There is an intense sense of foreboding - of lurking, unnamed, unspoken fear - which Indian Muslims are learning to endure.
This is not simply the apprehension of discrimination, of being treated the ‘other’, in classrooms, in public spaces, in residential colonies. This they have long become accustomed to.
What is new is the persisting danger of imminent violence, of being vulnerable to attack anywhere - on a public road, in a bus or train, in a marketplace, even in their homes - only for looking and being Muslim.
In tribal regions, Christian people are also feeling a mounting dread.
There is another community as well that has long lived with everyday violence and humiliation, the Dalits. But they too are now fearful of attacks for pursuing their socially demeaning caste vocation of skinning cows.
As this fear grows like a cancer in a permissive political environment, there is very little resistance from the rest of the Indian people. Too little outrage, too little empathy and compassion.
To respond to both of these – the everyday trepidation of Muslims, Dalits and Christians, and the worrying silences of the majority – a few comrades have joined hands to undertake a journey across parts of India which are worst affected by lynching. We aim to declare that we stand with our Muslim, Dalit and Christian sisters and brothers in this hour of gathering darkness.
But the journey is also a call of conscience to India’s majority. It will be called Karawan-e-Mohabbat.
The Karawan will begin from Assam on 4 September and end at Porbandar in Gujarat on 2 October. The first phase of the Karawan will cover Assam, Jharkhand, and Karnataka.
From these states, we will gather at Delhi on 21 September, and the second phase will begin at Tilak Vihar in Delhi, covering on the way to Haryana, UP, Rajasthan and Gujarat.
We will visit two lynch victim families in each state, to seek forgiveness on behalf of all of us, and to try to assess how the family is coping and what they need for livelihoods and the pursuit of justice.
We will attempt to constitute an aman (peace) committee in every place we visit, with Hindu, Muslim and Dalit volunteers (and Adivasi and Christian where applicable).
These committees will commit to support the family for justice and livelihoods, and promote amity, goodwill, and peace in the larger community.
During the travel, we hope to include a team of chroniclers - writers, poets, photographers, videographers – who will record what they witness as we travel, for the rest of us, and share it in real time as we travel.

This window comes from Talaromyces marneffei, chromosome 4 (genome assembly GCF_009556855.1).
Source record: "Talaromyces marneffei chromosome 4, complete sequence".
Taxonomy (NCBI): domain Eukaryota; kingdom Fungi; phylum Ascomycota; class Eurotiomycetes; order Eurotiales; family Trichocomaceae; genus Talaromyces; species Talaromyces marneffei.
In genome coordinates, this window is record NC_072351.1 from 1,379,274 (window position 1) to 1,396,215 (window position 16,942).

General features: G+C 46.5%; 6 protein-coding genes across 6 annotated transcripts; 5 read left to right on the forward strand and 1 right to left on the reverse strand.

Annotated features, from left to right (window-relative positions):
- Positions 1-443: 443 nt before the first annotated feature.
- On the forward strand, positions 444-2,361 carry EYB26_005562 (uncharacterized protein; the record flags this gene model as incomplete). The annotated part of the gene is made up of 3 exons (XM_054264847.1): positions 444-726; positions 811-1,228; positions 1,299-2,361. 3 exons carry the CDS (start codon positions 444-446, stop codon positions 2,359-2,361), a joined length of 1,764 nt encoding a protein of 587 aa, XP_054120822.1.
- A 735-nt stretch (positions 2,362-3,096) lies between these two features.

We seek also to have speakers, singers, musicians, even maybe stand-up comedians, who will communicate to audiences in the areas stricken by hate our message of love and solidarity.
For the lynchings and the climate of hate, this Karawan will point to the culpability of the governments, political parties, partisan administrations, and marauding mobs.
But most of all it will reflect on the culpability of all of us, of the silent bystanders. It will ask us to interrogate the reasons for our collective silences, for our failures to intervene when murderous hate is unleashed on innocent lives.
In addition to the contemporary instances of lynching, we will in this journey also visit Kandhamal, Tilak Vihar and Tsundur. This is to acknowledge a much older history of communal and caste massacres, with their unmet justice and unhealed wounds, which targeted Muslim, Christian, Sikh and Dalits.
The Karawan we will stop at Mhow, the birthplace of Ambedkar, to recall his counsel that the core of democracy and our constitution is fraternity. It is fraternity today that is most under attack. The last point of the Karawan on Oct 2 will be Gandhi’s birthplace, in memory of his luminous lifelong belief in Hindu-Muslim unity.
The entire journey is a humble tribute to Gandhi’s last and finest months. A million people had died in Hindu-Muslim riots, yet he walked bravely alone in Noakhali for love and peace, even as the entire country was enveloped and ripped apart by hate.
In our appeal, we say, ‘We need our conscience to ache. We need it to be burdened intolerably. Darkness can never be fought with darkness, only light can dispel the enveloping shadows’. To speak thus to our brothers and sisters, and to our souls, we propose to embark on this journey of shared suffering, of solidarity, of atonement and of love.